From the Mar. 24 Numismatic News E-Newsletter:
Will a U.S palladium bullion coin with a Mercury dime obverse design be popular?
Here are some answers sent from our e-newsletter readers to Editor Dave Harper.
Regardless of the precious metal used, it will be the design that sells this item. Yes, you read me right. This is a different slant than my usual rhetoric. I still think palladium will have an effect on value, even through time.
Berkel en Rodenrijs, Netherlands
No, let this be an opportunity to showcase an American value like one of the four freedoms or a fresh rendition of Lady Liberty.
A palladium coin? Probably not.
Palladium isn’t a typical metal for coinage, unlike gold, silver, copper and, to a small extent, platinum. There’s no real history behind it and it’s just not sexy.
I believe that the price of palladium will be too high for most collectors to purchase. Right now it’s over $900 per once and is suppose to go higher. I say no, it’s a waste of time and medal.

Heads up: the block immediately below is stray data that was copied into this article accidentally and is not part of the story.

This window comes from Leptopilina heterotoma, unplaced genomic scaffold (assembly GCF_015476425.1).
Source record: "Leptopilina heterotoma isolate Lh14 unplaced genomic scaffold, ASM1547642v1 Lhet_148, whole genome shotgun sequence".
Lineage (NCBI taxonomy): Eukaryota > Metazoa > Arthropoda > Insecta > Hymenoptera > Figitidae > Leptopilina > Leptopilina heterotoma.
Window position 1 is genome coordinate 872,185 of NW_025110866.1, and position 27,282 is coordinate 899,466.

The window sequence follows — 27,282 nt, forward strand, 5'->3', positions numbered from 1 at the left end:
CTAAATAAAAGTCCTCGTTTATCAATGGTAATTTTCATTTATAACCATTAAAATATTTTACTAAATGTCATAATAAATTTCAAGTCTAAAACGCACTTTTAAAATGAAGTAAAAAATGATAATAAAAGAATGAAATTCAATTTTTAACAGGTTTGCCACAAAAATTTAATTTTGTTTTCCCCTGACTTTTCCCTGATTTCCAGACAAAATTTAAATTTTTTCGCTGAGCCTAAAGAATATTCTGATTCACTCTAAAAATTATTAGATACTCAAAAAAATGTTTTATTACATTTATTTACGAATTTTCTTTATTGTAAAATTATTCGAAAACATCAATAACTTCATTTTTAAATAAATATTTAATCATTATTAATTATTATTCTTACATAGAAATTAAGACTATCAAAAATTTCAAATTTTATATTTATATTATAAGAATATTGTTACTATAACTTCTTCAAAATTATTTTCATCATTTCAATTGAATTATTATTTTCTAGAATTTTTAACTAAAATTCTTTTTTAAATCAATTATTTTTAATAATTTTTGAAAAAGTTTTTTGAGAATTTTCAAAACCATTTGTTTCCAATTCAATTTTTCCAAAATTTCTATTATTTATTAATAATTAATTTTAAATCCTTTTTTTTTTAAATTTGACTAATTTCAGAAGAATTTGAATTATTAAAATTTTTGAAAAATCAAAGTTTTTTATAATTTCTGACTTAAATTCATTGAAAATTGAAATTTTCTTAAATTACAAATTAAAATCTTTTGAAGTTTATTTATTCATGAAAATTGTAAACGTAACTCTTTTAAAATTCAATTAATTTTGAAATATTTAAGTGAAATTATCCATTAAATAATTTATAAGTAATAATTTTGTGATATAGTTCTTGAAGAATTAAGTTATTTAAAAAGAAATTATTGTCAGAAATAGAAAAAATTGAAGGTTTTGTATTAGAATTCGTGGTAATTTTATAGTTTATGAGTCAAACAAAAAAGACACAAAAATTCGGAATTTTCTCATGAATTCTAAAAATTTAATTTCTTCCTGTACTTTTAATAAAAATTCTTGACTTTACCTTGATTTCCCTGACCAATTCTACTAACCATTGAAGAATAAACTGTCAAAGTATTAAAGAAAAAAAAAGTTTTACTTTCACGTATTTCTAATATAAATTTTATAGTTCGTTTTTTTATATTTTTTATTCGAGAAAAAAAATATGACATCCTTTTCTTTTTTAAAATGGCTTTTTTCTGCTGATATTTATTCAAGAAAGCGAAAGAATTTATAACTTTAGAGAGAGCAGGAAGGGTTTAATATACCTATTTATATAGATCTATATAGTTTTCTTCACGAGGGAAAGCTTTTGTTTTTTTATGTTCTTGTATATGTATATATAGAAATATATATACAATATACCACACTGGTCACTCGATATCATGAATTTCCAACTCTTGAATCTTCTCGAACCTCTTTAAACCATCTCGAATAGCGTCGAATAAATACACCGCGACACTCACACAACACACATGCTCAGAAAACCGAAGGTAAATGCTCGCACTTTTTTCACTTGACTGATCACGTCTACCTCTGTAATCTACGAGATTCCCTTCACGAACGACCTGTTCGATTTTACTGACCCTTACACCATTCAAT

Bob D. Allen
It seems that the Mint does not care about the average collector and continues to find a way to produce high-priced coins.
I hope so.
It will be very popular with those who can afford them. The Mint will offer collector versions to lure in those who can scrape up enough cash to own one.
Not for me. Nice design but tired. Different reverse design might help.
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More Collecting Resources
• Download The Metal Mania Seminar with David Harper to learn more about the metals market.
• Check out the newly-updated Standard Catalog of World Coins, 2001-Date that provides accurate identification, listing and pricing information for the latest coin releases.